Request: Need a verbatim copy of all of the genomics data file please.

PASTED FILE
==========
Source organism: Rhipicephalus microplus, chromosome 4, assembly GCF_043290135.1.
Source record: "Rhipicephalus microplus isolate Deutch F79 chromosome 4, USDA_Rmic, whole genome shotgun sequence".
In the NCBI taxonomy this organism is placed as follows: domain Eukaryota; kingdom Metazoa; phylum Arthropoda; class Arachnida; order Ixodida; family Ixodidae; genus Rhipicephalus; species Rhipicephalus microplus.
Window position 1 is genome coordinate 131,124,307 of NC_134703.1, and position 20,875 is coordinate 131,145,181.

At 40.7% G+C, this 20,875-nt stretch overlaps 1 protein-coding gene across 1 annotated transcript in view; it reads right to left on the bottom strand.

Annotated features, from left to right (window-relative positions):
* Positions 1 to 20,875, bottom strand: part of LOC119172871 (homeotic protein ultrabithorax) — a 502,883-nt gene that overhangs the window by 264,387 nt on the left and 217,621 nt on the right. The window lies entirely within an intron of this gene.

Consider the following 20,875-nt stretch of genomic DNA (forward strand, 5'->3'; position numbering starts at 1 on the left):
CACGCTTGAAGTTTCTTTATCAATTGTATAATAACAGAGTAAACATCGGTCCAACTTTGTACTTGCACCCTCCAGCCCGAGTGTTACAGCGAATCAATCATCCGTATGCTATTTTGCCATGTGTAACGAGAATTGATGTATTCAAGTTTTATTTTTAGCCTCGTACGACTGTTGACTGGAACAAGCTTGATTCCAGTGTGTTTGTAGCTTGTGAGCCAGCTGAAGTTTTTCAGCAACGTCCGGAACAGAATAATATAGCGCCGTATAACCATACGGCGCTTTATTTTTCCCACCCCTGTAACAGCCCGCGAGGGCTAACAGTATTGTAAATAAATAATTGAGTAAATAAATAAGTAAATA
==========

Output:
Source organism: Rhipicephalus microplus, chromosome 4, assembly GCF_043290135.1.
Source record: "Rhipicephalus microplus isolate Deutch F79 chromosome 4, USDA_Rmic, whole genome shotgun sequence".
In the NCBI taxonomy this organism is placed as follows: domain Eukaryota; kingdom Metazoa; phylum Arthropoda; class Arachnida; order Ixodida; family Ixodidae; genus Rhipicephalus; species Rhipicephalus microplus.
Window position 1 is genome coordinate 131,124,307 of NC_134703.1, and position 20,875 is coordinate 131,145,181.

At 40.7% G+C, this 20,875-nt stretch overlaps 1 protein-coding gene across 1 annotated transcript in view; it reads right to left on the bottom strand.

Annotated features, from left to right (window-relative positions):
* Positions 1 to 20,875, bottom strand: part of LOC119172871 (homeotic protein ultrabithorax) — a 502,883-nt gene that overhangs the window by 264,387 nt on the left and 217,621 nt on the right. The window lies entirely within an intron of this gene.

Consider the following 20,875-nt stretch of genomic DNA (forward strand, 5'->3'; position numbering starts at 1 on the left):
CACGCTTGAAGTTTCTTTATCAATTGTATAATAACAGAGTAAACATCGGTCCAACTTTGTACTTGCACCCTCCAGCCCGAGTGTTACAGCGAATCAATCATCCGTATGCTATTTTGCCATGTGTAACGAGAATTGATGTATTCAAGTTTTATTTTTAGCCTCGTACGACTGTTGACTGGAACAAGCTTGATTCCAGTGTGTTTGTAGCTTGTGAGCCAGCTGAAGTTTTTCAGCAACGTCCGGAACAGAATAATATAGCGCCGTATAACCATACGGCGCTTTATTTTTCCCACCCCTGTAACAGCCCGCGAGGGCTAACAGTATTGTAAATAAATAATTGAGTAAATAAATAAGTAAATA